Loving All These Thieves
This week I noticed a correspondence between the opening sentence to Great Expectations and the opening of Lolita. I’m interested in the idea of Nabokov stealing from Dickens, a writer he admired and about whom he lectured at Cornell.
Here is the opening of Great Expectations:
“My father’s family name being Pirrip, and my Christian name Philip, my infant tongue could make of both names nothing longer or more explicit than Pip. So, I called myself Pip, and came to be called Pip.”
Here is the opening to Lolita:
“Lolita, light of my life, fire of my loins. My sin, my soul. Lo-lee-ta: the tip of the tongue taking a trip of three steps down the palate to tap, at three, on the teeth. Lo. Lee. Ta.
“She was Lo, plain Lo, in the morning, standing four feet ten in one sock. She was Lola in slacks. She was Dolly at school. She was Dolores on the dotted line. But in my arms she was always Lolita.”
Note the correspondence between the two openings in terms of wordplay, the repetition of the consonant sound (p- and l-), and the use of the name to show the personas the character inhabits in different places and times and in different relationships. I prefer Nabokov’s opening on grounds of language, but wonder if it would have been possible without its mining of the riches of Dickens.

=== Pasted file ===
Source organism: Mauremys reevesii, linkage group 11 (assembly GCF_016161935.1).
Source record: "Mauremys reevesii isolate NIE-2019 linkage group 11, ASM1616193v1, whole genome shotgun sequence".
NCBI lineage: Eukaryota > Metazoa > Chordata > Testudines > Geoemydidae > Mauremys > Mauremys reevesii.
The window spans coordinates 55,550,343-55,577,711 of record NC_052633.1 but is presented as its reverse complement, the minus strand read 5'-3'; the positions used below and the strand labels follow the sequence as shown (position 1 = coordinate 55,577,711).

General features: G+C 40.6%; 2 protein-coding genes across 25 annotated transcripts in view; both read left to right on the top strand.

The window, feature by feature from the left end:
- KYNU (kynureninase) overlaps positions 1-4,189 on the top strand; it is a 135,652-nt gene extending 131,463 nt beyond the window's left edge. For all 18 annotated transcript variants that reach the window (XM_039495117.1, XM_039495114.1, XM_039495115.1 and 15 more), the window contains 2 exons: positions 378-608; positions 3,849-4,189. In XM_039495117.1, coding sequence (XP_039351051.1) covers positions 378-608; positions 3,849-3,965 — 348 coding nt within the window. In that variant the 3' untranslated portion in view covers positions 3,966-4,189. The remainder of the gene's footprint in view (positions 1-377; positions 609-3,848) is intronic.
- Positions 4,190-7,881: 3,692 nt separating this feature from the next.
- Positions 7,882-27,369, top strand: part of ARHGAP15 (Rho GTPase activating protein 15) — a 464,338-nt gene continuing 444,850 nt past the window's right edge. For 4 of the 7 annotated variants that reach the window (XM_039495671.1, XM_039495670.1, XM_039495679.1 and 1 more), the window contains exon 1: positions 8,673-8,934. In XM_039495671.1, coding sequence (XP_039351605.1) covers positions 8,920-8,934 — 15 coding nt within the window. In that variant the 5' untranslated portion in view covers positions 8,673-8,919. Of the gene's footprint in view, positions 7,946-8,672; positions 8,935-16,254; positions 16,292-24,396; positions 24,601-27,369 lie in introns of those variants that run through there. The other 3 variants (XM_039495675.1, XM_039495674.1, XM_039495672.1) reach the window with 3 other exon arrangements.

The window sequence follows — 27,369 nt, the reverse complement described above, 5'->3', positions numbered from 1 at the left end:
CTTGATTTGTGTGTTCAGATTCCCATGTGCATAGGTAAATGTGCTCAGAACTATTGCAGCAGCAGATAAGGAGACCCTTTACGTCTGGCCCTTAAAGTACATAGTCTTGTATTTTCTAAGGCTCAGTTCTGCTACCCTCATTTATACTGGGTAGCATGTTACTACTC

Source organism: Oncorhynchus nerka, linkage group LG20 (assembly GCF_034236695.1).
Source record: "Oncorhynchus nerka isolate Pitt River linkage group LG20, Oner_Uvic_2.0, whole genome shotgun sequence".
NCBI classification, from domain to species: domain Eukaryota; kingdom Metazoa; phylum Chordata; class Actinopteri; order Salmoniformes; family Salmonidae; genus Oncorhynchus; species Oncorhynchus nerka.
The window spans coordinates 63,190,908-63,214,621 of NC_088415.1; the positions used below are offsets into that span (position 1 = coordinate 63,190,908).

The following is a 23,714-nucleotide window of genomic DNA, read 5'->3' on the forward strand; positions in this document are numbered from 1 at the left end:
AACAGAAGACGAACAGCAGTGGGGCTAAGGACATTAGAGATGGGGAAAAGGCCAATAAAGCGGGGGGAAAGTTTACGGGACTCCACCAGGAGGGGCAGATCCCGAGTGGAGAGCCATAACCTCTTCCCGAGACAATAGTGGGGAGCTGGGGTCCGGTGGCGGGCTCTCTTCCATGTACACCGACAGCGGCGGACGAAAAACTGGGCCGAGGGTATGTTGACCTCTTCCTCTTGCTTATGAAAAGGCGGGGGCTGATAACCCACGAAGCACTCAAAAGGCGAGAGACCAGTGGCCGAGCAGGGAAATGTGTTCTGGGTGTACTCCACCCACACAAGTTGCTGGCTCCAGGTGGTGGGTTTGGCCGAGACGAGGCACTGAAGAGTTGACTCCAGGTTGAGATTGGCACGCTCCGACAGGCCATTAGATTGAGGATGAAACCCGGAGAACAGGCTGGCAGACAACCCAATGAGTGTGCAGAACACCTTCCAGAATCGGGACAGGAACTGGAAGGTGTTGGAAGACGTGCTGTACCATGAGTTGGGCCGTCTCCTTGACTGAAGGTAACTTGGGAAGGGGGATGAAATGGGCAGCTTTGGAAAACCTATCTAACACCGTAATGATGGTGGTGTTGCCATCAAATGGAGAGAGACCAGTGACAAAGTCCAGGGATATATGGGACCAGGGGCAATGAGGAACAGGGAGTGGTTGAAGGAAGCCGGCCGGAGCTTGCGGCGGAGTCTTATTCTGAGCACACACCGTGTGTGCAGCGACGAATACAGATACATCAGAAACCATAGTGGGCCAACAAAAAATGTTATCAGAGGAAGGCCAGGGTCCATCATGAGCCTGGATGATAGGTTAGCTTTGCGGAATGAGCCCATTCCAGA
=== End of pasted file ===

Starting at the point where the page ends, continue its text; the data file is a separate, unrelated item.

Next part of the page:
I also noticed that Philip Roth, in American Pastoral, uses a trick equivalent to Nabokov’s to show how the protagonist’s name is pronounced. Nabokov gives the actual position of the tongue (I didn’t notice this — I read about it in a Brian Boyd biography), which shows that the “t” in Lolita is pronounced with the tongue on the teeth rather than on the roof of the mouth. Roth’s solution to the problem of his protagonist’s name — Swede Levov rhymes with Swede the Love. There is no reason to think that Roth was thinking of Lolita, but it’s interesting to watch two writers find a not-clunky solution to the same clunky problem.